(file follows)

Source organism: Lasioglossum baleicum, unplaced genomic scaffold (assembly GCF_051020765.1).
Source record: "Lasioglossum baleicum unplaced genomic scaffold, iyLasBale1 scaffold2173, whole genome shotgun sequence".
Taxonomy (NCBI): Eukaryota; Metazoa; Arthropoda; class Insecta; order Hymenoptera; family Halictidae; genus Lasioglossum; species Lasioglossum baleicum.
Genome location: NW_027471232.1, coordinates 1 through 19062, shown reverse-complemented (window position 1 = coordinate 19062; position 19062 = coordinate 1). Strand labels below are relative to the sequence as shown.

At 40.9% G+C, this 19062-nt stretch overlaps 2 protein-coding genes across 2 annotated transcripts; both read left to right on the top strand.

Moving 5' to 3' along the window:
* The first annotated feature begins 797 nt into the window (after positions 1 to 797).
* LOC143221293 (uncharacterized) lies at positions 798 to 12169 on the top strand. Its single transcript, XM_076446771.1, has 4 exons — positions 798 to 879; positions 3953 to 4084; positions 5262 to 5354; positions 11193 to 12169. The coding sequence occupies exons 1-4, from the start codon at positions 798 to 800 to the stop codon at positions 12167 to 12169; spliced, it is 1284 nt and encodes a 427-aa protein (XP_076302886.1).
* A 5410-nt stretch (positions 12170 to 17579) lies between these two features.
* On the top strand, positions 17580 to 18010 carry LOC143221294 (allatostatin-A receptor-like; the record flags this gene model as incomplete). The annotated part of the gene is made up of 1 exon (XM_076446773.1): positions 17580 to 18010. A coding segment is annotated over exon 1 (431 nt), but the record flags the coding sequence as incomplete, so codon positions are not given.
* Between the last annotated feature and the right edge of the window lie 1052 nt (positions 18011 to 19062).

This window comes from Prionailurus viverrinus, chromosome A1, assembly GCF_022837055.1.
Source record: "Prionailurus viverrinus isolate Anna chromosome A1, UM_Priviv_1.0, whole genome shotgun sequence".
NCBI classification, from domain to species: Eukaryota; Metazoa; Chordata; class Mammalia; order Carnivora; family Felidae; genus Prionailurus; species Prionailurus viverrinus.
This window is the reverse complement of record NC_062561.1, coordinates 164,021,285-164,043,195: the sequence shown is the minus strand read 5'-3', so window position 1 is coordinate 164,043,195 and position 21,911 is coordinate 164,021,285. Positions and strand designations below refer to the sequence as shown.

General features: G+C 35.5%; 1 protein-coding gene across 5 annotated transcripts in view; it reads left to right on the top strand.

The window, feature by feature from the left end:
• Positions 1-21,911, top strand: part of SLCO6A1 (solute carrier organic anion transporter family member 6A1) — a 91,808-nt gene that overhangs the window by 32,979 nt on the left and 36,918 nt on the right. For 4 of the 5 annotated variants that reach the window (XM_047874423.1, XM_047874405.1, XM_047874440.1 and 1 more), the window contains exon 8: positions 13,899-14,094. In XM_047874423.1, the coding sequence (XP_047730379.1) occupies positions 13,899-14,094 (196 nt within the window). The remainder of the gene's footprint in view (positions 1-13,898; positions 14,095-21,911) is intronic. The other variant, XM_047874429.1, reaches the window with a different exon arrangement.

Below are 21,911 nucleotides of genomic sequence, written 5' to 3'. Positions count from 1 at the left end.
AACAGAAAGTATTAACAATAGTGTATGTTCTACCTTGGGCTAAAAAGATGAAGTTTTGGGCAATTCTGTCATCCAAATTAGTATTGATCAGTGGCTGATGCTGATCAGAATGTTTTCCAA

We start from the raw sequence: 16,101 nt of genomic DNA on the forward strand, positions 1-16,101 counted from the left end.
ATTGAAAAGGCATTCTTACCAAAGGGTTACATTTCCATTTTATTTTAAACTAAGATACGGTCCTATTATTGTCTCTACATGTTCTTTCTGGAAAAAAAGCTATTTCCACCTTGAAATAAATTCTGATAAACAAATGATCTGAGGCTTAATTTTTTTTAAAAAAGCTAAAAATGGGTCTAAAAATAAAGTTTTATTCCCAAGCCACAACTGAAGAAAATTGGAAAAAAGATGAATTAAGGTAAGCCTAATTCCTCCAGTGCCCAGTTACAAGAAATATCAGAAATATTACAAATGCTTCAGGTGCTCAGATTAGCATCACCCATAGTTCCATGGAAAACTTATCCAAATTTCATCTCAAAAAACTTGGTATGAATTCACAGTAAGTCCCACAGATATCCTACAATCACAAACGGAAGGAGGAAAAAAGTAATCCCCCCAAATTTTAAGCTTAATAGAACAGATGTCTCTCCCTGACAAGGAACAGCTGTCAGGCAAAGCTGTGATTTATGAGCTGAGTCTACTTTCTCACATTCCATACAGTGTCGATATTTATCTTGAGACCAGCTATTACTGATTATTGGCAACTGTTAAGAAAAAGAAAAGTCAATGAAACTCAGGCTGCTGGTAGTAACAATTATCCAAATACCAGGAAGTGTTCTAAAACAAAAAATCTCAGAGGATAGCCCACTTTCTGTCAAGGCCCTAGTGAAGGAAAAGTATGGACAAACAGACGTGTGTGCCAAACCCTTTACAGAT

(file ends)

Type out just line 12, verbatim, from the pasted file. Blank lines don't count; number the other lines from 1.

This window comes from Prionailurus viverrinus, chromosome A1, assembly GCF_022837055.1.